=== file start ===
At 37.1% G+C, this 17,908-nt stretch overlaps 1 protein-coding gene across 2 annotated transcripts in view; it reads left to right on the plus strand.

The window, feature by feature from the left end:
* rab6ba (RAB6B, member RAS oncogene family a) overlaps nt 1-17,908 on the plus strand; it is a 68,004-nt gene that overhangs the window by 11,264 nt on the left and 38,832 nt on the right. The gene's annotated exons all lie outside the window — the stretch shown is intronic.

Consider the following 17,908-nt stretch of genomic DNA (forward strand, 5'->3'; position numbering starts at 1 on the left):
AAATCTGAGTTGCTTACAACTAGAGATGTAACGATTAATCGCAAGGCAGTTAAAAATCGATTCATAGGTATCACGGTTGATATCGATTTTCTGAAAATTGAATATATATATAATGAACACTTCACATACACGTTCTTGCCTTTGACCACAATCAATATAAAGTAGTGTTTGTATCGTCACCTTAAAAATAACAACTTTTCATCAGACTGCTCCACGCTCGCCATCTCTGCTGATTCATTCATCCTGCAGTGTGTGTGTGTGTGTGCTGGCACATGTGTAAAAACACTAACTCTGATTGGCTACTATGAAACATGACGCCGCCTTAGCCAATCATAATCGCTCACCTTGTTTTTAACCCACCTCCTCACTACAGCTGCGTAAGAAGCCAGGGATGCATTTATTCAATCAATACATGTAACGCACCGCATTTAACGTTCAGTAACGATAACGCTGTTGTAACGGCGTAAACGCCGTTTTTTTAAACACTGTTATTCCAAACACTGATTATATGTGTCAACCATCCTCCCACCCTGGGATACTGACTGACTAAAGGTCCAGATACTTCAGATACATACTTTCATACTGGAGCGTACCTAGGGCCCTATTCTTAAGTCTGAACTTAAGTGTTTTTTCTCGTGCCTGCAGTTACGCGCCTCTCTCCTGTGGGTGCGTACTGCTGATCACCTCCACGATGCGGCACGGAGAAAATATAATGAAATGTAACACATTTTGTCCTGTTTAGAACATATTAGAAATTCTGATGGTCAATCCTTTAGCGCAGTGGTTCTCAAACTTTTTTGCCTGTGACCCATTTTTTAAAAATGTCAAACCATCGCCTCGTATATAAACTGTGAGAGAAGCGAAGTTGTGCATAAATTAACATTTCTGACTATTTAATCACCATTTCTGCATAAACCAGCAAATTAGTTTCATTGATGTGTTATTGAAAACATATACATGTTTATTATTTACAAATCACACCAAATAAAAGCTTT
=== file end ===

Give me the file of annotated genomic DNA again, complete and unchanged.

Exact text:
At 37.1% G+C, this 17,908-nt stretch overlaps 1 protein-coding gene across 2 annotated transcripts in view; it reads left to right on the plus strand.

The window, feature by feature from the left end:
* rab6ba (RAB6B, member RAS oncogene family a) overlaps nt 1-17,908 on the plus strand; it is a 68,004-nt gene that overhangs the window by 11,264 nt on the left and 38,832 nt on the right. The gene's annotated exons all lie outside the window — the stretch shown is intronic.

Consider the following 17,908-nt stretch of genomic DNA (forward strand, 5'->3'; position numbering starts at 1 on the left):
AAATCTGAGTTGCTTACAACTAGAGATGTAACGATTAATCGCAAGGCAGTTAAAAATCGATTCATAGGTATCACGGTTGATATCGATTTTCTGAAAATTGAATATATATATAATGAACACTTCACATACACGTTCTTGCCTTTGACCACAATCAATATAAAGTAGTGTTTGTATCGTCACCTTAAAAATAACAACTTTTCATCAGACTGCTCCACGCTCGCCATCTCTGCTGATTCATTCATCCTGCAGTGTGTGTGTGTGTGTGCTGGCACATGTGTAAAAACACTAACTCTGATTGGCTACTATGAAACATGACGCCGCCTTAGCCAATCATAATCGCTCACCTTGTTTTTAACCCACCTCCTCACTACAGCTGCGTAAGAAGCCAGGGATGCATTTATTCAATCAATACATGTAACGCACCGCATTTAACGTTCAGTAACGATAACGCTGTTGTAACGGCGTAAACGCCGTTTTTTTAAACACTGTTATTCCAAACACTGATTATATGTGTCAACCATCCTCCCACCCTGGGATACTGACTGACTAAAGGTCCAGATACTTCAGATACATACTTTCATACTGGAGCGTACCTAGGGCCCTATTCTTAAGTCTGAACTTAAGTGTTTTTTCTCGTGCCTGCAGTTACGCGCCTCTCTCCTGTGGGTGCGTACTGCTGATCACCTCCACGATGCGGCACGGAGAAAATATAATGAAATGTAACACATTTTGTCCTGTTTAGAACATATTAGAAATTCTGATGGTCAATCCTTTAGCGCAGTGGTTCTCAAACTTTTTTGCCTGTGACCCATTTTTTAAAAATGTCAAACCATCGCCTCGTATATAAACTGTGAGAGAAGCGAAGTTGTGCATAAATTAACATTTCTGACTATTTAATCACCATTTCTGCATAAACCAGCAAATTAGTTTCATTGATGTGTTATTGAAAACATATACATGTTTATTATTTACAAATCACACCAAATAAAAGCTTT